Pain further complicates the clinical picture. An association has been reported between pain and depression, as well as between pain and anxiety.15 Pain is often found alongside anxiety and depression in primary care patients,16,17 and the three phenomena may exhibit different relationships over time.18 Pain, like anxiety, has been proposed as a predictor of poor outcomes in depression; depressed patients with pain have been reported to have lower response rates19 and lower quality of life (QOL) outcomes20 compared with those without pain.

Much of the research into anxious depression, however, has been conducted in European and US populations, and there is little information available from Asian countries.21 The objective of this analysis was to assess the influence of anxiety symptoms on outcomes in Asian patients with MDD, taking into account the presence of painful physical symptoms (PPS). We also evaluated the interaction between anxiety symptoms and pain.

Materials and methods

Study design and population

Data for this post hoc analysis were taken from a prospective, noninterventional observational study designed to assess the frequency of somatic symptoms in East Asian patients treated for an acute episode of a MDD in psychiatric care settings.22 The study enrolled patients from 30 study sites across six East Asian countries and regions: People’s Republic of China, Hong Kong, Korea, Malaysia, Singapore, and Taiwan. Patients were recruited from June 14, 2006 to February 15, 2007, with patients assessed at baseline and at 3 months after treatment.

Patients eligible for inclusion in the study were inpatients or outpatients, at least 18 years of age, who presented with a new or first episode of MDD, as defined by the Diagnostic and Statistical Manual of Mental Disorders, Fourth Edition Text Revision23 or International Classification of Diseases, Tenth Revision.24 In addition, patients also had to have a Clinical Global Impression-Severity of Illness (CGI-S)25 score of ≥4 (moderate) at study entry, at least 2 months free of depression symptoms prior to the onset of the present episode, and consent to participate. Patients were excluded if their current depressive episode had persisted for more than 6 continuous months; if they had a previous or current diagnosis of schizophrenia, schizophreniform disorder, schizoaffective disorder, bipolar disorder, or dementia; were experiencing chronic treatment-resistant pain or pain of an inflammatory origin related to an identified medical condition; or if they were simultaneously participating in another study that included a treatment intervention or an investigational drug.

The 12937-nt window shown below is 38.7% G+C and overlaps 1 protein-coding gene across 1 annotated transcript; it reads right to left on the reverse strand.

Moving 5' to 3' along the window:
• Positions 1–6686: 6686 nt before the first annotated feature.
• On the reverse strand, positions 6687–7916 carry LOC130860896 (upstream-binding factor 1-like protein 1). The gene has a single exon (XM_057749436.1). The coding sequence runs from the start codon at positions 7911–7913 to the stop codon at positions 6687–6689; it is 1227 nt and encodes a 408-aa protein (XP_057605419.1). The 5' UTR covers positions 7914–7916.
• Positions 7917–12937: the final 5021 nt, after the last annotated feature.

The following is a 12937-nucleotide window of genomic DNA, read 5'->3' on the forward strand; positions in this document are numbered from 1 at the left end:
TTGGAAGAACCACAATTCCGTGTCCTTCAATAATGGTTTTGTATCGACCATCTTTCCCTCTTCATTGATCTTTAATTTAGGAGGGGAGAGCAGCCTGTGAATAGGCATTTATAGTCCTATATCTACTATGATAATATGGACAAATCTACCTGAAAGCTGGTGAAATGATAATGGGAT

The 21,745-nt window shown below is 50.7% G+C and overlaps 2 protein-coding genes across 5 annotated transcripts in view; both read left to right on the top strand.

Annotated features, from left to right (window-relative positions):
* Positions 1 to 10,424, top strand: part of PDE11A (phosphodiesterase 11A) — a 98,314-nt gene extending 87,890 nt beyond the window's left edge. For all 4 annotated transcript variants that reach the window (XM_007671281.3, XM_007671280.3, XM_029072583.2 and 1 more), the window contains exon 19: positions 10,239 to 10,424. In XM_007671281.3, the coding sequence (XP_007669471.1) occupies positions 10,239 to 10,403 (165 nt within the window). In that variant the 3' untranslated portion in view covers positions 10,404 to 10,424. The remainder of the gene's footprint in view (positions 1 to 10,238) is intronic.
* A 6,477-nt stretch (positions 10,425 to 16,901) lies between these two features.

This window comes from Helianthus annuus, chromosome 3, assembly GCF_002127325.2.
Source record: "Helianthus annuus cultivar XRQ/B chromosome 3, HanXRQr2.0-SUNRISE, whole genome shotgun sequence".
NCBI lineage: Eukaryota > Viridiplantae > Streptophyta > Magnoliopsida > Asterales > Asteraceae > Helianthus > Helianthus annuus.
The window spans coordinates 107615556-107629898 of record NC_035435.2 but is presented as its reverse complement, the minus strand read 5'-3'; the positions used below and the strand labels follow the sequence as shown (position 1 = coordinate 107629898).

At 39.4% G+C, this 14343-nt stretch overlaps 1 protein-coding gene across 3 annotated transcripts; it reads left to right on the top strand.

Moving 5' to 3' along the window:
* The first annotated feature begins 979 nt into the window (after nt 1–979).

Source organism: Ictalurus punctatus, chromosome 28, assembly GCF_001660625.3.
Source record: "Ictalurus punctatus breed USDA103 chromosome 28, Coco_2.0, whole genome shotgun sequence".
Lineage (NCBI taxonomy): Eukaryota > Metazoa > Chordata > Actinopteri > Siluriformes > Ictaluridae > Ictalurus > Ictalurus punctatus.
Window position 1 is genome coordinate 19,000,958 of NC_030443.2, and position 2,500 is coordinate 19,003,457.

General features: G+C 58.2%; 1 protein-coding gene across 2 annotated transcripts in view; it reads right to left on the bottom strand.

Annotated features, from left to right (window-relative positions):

There were neither restrictions nor recommendations regarding treatment; all treatment decisions were based solely on the clinician’s usual practice in the provision of care to patients with MDD. Adverse events were reported to the appropriate authority according to each country’s local rules, regulations, and legislation. The study was conducted in accordance with the ethical principles that have their origin in the Declaration of Helsinki and that are consistent with the International Conference on Harmonization good clinical practice guidelines. The study was approved by the institutional or ethical review board of at least one site in each participating country or region. Written informed consent was obtained from all patients or their legal representative prior to enrollment.22